Yo bro, you need to buck up – big time

Syed Saddiq and Zakir Naik

It was a picture that irked many.

Youth and Sports Minister Syed Saddiq Syed Abdul Rahman hosted controversial preacher Zakir Naik for dinner, took a picture with him and uploaded it on social media on Aug 24. He basically had urged Malaysians to forgive Zakir Naik and move on.

This came as an unpleasant surprise to many as the Muar MP had some 10 days earlier joined a chorus of voices demanding Zakir Naik be deported to India following the latter’s racial and religious comments. Those who are not in a forgiving mood include some of Syed Saddiq’s colleagues in the Cabinet.

This is the latest series of missteps by Malaysia’s youngest minister, who took the world by storm purely due to his age (he turns 27 on Dec 6) and poster-boy look.

Within the same week, his reasoning of getting more youths employed via Gojek got industry observers wondering if the Pulai-born has ever ridden a bike in Kuala Lumpur, Jakarta and other Southeast Asian nations to understand the complexity, characteristics and cultural differences on the road.

Also in question is the appointment of 13 Parti Pribumi Bersatu Malaysia (PPBM) members which Syed Saddiq has yet to truly justify. In fact, in March this website had revealed two ranking PPBM members were brought in to head the ministry’s corporate communications department and to beef up the National Sports Council’s corporate communication department, raising eyebrows among those within Wisma KBS and NSC.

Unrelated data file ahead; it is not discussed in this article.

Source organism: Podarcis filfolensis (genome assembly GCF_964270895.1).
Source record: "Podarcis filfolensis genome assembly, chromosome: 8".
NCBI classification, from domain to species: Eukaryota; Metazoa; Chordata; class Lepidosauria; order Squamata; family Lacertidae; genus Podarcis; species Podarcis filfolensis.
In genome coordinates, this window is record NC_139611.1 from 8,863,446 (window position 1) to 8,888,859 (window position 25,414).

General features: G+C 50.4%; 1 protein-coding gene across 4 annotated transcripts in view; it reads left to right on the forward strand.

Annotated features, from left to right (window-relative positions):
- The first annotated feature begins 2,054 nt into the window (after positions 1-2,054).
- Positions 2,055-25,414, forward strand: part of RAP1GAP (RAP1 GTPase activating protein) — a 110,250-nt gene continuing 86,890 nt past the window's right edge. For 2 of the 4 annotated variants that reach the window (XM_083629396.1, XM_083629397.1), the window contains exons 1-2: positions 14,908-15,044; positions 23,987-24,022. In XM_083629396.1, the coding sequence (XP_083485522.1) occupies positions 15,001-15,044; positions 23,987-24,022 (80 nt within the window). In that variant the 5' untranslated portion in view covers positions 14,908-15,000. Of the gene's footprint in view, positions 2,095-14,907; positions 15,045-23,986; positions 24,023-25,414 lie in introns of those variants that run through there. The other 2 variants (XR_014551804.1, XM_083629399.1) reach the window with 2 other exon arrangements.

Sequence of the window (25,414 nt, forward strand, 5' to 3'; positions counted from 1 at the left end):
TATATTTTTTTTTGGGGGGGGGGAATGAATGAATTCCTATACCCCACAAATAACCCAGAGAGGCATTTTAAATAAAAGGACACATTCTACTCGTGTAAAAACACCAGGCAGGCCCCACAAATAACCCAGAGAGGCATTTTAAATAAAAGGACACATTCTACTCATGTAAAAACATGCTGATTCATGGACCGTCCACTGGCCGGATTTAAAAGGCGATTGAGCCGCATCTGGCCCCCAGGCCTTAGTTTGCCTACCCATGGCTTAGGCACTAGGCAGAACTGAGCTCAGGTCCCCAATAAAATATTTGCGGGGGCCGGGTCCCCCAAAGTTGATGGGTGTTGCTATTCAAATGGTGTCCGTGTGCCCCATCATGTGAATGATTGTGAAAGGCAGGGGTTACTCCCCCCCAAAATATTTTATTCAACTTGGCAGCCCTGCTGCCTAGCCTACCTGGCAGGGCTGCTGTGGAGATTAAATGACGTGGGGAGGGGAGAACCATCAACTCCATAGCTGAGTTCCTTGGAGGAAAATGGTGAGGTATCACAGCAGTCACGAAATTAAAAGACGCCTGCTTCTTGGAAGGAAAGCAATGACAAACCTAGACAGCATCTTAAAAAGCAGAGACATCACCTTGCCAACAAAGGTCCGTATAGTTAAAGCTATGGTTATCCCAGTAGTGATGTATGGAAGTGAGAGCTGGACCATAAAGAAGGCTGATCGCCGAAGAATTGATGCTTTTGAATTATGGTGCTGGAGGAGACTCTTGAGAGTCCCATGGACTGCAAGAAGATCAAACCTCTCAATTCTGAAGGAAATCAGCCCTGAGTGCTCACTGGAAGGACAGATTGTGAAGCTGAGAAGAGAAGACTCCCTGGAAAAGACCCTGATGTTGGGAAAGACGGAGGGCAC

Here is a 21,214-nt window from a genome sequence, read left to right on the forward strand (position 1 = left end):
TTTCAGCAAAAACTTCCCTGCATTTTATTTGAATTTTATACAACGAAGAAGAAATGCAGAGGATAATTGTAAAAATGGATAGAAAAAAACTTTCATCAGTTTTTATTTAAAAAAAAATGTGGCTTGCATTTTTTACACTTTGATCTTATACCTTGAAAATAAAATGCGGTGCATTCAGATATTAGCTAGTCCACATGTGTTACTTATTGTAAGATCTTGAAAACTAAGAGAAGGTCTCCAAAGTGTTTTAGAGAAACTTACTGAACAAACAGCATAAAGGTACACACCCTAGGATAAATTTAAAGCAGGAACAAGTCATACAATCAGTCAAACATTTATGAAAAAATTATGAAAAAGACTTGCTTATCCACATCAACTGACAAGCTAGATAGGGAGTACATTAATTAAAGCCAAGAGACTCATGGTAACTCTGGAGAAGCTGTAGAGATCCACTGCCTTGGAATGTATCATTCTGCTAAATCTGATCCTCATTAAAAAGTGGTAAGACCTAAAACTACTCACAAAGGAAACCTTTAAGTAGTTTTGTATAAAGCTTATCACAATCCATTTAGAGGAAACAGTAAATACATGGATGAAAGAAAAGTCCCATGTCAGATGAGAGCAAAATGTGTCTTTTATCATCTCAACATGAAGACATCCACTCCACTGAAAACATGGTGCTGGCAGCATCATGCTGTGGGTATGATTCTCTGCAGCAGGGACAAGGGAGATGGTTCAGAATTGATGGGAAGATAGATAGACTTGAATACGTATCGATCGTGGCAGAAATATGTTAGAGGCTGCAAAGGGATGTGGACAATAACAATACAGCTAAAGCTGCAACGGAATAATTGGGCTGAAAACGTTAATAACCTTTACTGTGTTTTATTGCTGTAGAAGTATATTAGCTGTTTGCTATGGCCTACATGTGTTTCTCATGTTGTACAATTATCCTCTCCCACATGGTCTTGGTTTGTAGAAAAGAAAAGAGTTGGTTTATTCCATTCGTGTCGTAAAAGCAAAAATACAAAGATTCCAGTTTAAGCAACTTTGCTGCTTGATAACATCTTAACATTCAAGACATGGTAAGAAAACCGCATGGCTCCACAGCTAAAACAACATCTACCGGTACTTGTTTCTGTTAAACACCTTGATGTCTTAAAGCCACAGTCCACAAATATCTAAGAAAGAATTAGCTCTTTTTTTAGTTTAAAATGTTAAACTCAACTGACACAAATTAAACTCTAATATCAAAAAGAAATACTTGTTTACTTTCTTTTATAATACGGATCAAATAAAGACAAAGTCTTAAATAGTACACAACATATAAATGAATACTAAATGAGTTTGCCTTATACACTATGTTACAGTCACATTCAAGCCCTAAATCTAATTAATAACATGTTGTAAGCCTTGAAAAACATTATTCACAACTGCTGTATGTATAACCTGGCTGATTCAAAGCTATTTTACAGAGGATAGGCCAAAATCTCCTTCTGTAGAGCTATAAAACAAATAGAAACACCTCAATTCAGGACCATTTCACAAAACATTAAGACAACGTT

It is understood the 13 were appointed under the payroll of the NSC to oversee and ensure sports programmes and initiatives implemented at the federal level trickled to the respective states.

The 13 would then inform the minister and/or the ministry regarding the progress and challenges faced to paint a clearer picture at the state level.

Apparently, some states have not been “sports friendly” and as such development of sports there at all levels has been rather slow.